i. Bureau of Statistics figures show 83 per cent of Australians prefer to live in a free-standing home, and we do object to draconian policies forcing us to live in bland high-rise units.
    A particular disadvantage of higher density developments is the heat island effect. A study into this effect has been done at Monash University, Melbourne. The study concluded, in part, “that a move toward a more compact city with built-up activity centers ... would raise urban surface and within canopy temperatures, leading to unfavorable conditions, in particular for those with increased vulnerability to excess temperatures. ... A move toward a more compact city will extend the seasonal exposure to unfavorable climatic conditions, with warmer temperatures expected in the shoulder months on either side of summer.”
    Where the capacity of services needs to be increased to cope with redevelopment, the cost usually exceeds that for providing the services in a new development. Increasing the population density allows a more cost effective provision of services only where the existing services can cope.
    However, overall, increasing the population density is not cost-effective; the disadvantages significantly outweigh the benefits.
    The present population policies of Government will cause more and more crowding, contrary to the desires of most people. This will create less healthy and less liveable communities.

    Lindsay Hackett.

  2. Neighborhoods with a lot of green space are also probably more stable places to live in, with more consolidated social networks and civic participation. The neighborhoods without much green space are usually high resident turnover places where increasing density affects street lay-out, council rates, and choice, leading to alienation and anxiety. In dormitory suburbs newer populations are likely to be struggling anyhow. Urban heat islands obviously increase the stress. Not having the opportunity of associating with nature beyond human society is a sad thing. The lack of green space also points to a reduction in the commons available, particularly to women, children, the elderly and the unemployed. The commons are where we meet our neighbours and form political relationships with each other. It is all a symptom of overpopulation, which is being encouraged by bad governments, oppositions, and their corporate friends. Thank you for standing up to this, Kelvin.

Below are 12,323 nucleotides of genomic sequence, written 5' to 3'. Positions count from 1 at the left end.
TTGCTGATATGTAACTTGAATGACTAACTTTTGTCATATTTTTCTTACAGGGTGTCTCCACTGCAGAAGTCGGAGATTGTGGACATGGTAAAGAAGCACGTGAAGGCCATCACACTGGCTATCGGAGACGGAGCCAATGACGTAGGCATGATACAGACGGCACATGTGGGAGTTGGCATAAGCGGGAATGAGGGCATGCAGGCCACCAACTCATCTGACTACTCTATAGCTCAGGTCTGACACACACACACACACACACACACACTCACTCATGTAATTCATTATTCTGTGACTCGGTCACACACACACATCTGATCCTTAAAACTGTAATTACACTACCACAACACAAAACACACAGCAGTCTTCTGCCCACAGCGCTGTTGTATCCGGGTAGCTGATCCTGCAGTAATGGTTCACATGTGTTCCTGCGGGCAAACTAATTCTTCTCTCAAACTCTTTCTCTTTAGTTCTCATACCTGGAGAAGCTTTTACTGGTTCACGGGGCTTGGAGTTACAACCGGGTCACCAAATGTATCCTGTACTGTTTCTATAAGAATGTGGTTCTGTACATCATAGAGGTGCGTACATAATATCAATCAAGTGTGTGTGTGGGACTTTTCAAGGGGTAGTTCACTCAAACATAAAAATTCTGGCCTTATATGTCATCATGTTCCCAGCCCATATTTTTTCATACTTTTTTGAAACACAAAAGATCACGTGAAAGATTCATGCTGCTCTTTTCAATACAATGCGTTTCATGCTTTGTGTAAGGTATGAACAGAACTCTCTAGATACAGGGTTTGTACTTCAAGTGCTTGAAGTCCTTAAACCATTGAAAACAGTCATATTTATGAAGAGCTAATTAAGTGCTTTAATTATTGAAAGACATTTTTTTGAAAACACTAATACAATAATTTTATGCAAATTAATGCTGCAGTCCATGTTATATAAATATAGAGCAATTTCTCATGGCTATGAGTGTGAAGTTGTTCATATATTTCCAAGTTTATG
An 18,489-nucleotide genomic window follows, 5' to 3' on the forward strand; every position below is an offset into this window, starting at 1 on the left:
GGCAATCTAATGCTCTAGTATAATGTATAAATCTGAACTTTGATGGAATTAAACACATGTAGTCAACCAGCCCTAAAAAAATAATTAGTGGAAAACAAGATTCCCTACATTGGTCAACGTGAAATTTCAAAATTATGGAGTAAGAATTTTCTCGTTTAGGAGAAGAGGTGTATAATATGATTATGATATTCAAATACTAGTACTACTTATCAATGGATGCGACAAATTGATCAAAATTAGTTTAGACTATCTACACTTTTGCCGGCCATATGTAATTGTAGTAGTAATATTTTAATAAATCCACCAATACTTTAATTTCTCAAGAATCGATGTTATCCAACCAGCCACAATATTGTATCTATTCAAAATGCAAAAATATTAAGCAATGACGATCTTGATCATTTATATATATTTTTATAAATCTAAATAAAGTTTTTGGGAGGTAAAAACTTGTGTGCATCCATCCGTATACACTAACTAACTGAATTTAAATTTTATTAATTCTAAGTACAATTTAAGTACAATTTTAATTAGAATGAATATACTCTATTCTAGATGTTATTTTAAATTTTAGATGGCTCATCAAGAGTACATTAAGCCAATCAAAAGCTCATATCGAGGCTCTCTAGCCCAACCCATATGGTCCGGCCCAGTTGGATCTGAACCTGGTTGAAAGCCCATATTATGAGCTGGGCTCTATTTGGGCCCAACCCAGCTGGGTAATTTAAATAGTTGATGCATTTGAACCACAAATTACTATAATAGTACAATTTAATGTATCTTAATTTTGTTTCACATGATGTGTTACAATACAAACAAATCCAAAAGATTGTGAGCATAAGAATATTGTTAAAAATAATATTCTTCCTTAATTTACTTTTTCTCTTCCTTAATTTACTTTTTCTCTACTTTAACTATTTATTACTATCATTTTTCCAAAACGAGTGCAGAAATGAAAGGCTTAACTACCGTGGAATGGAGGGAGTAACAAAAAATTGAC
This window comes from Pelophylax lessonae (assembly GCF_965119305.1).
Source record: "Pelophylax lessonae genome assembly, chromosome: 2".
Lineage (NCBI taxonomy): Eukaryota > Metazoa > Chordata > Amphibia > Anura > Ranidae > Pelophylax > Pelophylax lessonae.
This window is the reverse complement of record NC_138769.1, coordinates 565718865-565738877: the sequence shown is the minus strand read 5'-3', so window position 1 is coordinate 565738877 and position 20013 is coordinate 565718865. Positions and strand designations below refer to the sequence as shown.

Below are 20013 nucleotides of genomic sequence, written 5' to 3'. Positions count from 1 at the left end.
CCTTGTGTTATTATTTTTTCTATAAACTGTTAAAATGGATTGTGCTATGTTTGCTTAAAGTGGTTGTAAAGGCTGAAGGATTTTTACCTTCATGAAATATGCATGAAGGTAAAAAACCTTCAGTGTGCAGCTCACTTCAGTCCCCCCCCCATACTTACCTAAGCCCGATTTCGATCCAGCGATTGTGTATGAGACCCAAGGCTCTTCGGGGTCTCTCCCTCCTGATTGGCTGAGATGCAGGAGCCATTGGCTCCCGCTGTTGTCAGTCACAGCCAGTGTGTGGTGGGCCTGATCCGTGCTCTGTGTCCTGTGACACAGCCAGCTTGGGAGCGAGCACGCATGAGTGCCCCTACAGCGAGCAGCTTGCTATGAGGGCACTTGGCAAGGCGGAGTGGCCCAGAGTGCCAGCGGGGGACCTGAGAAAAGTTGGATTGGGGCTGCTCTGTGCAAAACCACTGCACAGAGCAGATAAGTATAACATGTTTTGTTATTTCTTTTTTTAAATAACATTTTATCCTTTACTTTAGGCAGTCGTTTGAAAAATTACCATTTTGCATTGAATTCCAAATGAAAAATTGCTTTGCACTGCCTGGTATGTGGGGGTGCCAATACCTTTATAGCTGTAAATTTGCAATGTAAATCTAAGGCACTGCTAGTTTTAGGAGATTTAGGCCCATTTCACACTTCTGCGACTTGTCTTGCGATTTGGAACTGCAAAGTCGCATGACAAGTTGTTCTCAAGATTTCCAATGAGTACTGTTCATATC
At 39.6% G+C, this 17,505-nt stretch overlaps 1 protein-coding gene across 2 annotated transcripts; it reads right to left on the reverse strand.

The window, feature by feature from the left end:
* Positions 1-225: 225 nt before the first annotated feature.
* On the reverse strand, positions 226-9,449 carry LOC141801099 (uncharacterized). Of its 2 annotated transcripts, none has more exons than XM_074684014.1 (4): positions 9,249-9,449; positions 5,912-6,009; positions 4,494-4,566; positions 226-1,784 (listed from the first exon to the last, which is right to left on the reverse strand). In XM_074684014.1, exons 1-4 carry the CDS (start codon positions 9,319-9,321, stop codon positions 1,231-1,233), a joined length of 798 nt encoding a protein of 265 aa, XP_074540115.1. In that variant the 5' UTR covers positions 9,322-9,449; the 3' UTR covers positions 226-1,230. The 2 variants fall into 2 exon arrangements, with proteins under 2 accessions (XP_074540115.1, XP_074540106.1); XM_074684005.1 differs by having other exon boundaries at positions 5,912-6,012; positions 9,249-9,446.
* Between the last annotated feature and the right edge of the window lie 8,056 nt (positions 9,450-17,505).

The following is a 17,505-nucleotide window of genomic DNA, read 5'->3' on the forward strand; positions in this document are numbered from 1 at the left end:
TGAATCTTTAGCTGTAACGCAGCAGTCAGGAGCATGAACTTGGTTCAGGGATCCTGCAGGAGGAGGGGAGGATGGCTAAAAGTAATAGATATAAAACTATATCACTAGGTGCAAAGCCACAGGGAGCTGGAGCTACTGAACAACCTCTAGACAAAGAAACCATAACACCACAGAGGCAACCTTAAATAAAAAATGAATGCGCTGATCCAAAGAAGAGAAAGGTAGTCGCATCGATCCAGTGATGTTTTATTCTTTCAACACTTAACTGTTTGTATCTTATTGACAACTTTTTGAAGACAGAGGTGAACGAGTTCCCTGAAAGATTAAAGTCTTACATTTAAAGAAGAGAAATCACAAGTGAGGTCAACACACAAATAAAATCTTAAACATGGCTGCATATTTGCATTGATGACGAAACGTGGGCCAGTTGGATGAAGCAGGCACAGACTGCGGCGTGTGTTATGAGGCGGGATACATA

1. The following letter was sent to The Age on Jan 6th 2015 as a reply but was not published. It can have an airing

      "It is not only trees in parks that, through leaf transpiration and shade, lower summer temperatures in our cities. (City Parks invaluable – V.McKenzie McHarg ACF 6.1.15) The same cooling attributes apply to trees in private gardens and from which all neigbouring residents and local pedestrians benefit. Trees in parks and trees in private garden are all part of the local urban environment and its leafy canopy. Unfortunately, the drive for endlessly higher population and the consequent need to accommodate about 90,000 additional population each year in Melbourne, much of this within existing suburbs, necessitates the removal of gardens and trees to redevelop throughout the suburban area. We cannot help but have increased “urban heat island effect” whilst suburban tree density is reduced and buildings and paving are increased. For any hope of maintaining a resemblance of present levels of livability in its cities, Australia needs to aim now to stabilise its population in the near future.

  3. No wonder I like getting out on the golf course !!

  4. Last year I made a trip back to the neighbourhood where I grew up (Mangere, Auckland, NZ). Back then, it was a diverse mix of 1/4 acre suburban lots, farms, and commercial gardens. It was a fine place to be. Now it has all been subdivided and the subdivisions have all been subdivided again. It is a remarkable thing that so many people cram themselves so much.

    And still the place reeks of propagandizing by development-rats... Like Melbourne (a place I also used to live and love), Auckland has become mired by unprofitable, inhumane growth. Clagged.